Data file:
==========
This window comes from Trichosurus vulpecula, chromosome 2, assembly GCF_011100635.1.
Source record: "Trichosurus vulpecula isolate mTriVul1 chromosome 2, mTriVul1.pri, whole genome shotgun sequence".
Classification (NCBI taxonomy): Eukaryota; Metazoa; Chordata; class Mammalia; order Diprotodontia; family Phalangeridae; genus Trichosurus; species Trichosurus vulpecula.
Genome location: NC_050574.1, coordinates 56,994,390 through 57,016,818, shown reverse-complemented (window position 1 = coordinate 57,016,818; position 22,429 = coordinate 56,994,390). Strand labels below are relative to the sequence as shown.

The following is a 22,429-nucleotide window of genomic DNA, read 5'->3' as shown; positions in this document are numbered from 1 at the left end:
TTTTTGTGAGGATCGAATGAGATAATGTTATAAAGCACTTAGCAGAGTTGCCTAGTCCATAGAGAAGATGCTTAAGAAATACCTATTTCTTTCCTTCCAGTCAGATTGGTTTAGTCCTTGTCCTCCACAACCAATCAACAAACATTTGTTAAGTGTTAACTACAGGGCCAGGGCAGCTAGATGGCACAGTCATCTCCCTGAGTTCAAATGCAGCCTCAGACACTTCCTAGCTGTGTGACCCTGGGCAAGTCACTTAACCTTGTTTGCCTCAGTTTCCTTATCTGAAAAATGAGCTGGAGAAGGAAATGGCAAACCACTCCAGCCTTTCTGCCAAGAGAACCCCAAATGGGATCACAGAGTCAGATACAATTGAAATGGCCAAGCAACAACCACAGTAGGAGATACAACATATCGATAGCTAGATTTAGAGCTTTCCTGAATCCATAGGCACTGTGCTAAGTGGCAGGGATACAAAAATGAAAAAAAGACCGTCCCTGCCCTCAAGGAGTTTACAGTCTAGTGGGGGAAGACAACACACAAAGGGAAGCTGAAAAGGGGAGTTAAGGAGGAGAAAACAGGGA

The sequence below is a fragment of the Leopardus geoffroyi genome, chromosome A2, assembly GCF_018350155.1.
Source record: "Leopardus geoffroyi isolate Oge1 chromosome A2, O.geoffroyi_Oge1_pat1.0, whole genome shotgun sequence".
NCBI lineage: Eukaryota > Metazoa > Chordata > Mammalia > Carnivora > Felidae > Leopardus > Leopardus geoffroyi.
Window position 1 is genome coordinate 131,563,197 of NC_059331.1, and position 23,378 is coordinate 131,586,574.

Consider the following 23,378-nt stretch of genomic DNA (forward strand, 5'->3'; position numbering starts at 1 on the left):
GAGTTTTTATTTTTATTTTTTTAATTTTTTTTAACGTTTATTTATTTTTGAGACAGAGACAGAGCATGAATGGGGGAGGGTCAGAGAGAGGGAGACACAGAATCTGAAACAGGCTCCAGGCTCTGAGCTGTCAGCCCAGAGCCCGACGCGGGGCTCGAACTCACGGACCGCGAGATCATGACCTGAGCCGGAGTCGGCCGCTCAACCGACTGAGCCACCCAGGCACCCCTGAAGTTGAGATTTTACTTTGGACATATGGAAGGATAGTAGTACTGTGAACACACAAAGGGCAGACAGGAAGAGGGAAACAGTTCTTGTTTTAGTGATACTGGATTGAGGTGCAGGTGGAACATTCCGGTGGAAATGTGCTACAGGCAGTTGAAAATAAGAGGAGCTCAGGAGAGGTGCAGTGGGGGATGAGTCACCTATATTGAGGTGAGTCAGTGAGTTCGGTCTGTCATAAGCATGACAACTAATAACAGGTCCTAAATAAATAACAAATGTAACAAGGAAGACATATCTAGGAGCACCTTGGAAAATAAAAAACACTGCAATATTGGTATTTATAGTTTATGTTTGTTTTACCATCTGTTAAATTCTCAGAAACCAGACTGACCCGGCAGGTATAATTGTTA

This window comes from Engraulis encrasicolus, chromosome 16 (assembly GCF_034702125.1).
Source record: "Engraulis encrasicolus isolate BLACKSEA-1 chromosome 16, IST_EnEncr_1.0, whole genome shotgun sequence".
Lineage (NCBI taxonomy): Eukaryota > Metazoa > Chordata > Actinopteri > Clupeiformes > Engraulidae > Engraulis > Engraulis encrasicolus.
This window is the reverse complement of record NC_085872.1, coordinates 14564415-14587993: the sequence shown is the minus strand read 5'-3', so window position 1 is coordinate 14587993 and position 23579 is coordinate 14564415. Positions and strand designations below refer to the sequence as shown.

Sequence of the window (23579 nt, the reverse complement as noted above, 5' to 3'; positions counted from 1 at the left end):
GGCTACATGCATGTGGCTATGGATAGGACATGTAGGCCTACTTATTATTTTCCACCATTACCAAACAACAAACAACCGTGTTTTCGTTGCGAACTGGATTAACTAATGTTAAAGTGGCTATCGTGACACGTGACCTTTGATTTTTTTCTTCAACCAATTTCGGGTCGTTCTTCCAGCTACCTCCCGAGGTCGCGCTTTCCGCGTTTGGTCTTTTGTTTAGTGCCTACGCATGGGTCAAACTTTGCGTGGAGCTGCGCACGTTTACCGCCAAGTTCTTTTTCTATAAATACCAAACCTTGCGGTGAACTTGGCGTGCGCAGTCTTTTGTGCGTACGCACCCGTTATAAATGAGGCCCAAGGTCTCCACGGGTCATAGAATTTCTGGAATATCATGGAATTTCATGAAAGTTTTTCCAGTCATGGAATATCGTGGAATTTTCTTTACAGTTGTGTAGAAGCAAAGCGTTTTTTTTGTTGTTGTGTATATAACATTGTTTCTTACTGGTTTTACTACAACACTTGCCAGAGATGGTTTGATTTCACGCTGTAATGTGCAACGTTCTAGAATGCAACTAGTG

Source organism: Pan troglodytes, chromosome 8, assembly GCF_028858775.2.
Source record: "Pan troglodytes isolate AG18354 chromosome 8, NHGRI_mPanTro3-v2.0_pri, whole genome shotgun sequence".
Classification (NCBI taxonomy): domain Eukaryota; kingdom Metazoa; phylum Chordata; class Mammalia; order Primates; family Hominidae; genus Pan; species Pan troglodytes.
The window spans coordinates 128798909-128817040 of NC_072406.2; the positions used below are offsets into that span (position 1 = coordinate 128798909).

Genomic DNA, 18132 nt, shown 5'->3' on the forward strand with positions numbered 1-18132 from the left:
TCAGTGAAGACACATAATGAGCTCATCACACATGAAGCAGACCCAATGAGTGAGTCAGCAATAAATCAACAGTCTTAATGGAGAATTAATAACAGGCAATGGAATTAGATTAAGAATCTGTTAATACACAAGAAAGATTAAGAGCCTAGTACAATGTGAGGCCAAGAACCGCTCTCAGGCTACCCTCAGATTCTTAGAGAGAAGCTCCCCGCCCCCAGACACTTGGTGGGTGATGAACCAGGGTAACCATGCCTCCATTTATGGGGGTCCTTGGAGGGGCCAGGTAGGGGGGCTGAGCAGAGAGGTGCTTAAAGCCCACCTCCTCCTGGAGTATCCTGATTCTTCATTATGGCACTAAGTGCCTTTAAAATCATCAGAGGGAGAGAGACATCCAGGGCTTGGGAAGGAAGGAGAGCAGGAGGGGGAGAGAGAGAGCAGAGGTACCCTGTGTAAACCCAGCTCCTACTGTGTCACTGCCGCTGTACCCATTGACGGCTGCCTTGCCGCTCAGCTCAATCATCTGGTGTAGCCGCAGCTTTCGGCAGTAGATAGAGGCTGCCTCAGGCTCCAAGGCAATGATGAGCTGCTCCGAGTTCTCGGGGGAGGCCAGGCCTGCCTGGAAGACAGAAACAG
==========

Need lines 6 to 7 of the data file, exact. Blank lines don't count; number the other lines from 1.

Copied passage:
TTTTTGTGAGGATCGAATGAGATAATGTTATAAAGCACTTAGCAGAGTTGCCTAGTCCATAGAGAAGATGCTTAAGAAATACCTATTTCTTTCCTTCCAGTCAGATTGGTTTAGTCCTTGTCCTCCACAACCAATCAACAAACATTTGTTAAGTGTTAACTACAGGGCCAGGGCAGCTAGATGGCACAGTCATCTCCCTGAGTTCAAATGCAGCCTCAGACACTTCCTAGCTGTGTGACCCTGGGCAAGTCACTTAACCTTGTTTGCCTCAGTTTCCTTATCTGAAAAATGAGCTGGAGAAGGAAATGGCAAACCACTCCAGCCTTTCTGCCAAGAGAACCCCAAATGGGATCACAGAGTCAGATACAATTGAAATGGCCAAGCAACAACCACAGTAGGAGATACAACATATCGATAGCTAGATTTAGAGCTTTCCTGAATCCATAGGCACTGTGCTAAGTGGCAGGGATACAAAAATGAAAAAAAGACCGTCCCTGCCCTCAAGGAGTTTACAGTCTAGTGGGGGAAGACAACACACAAAGGGAAGCTGAAAAGGGGAGTTAAGGAGGAGAAAACAGGGA

The sequence below is a fragment of the Leopardus geoffroyi genome, chromosome A2, assembly GCF_018350155.1.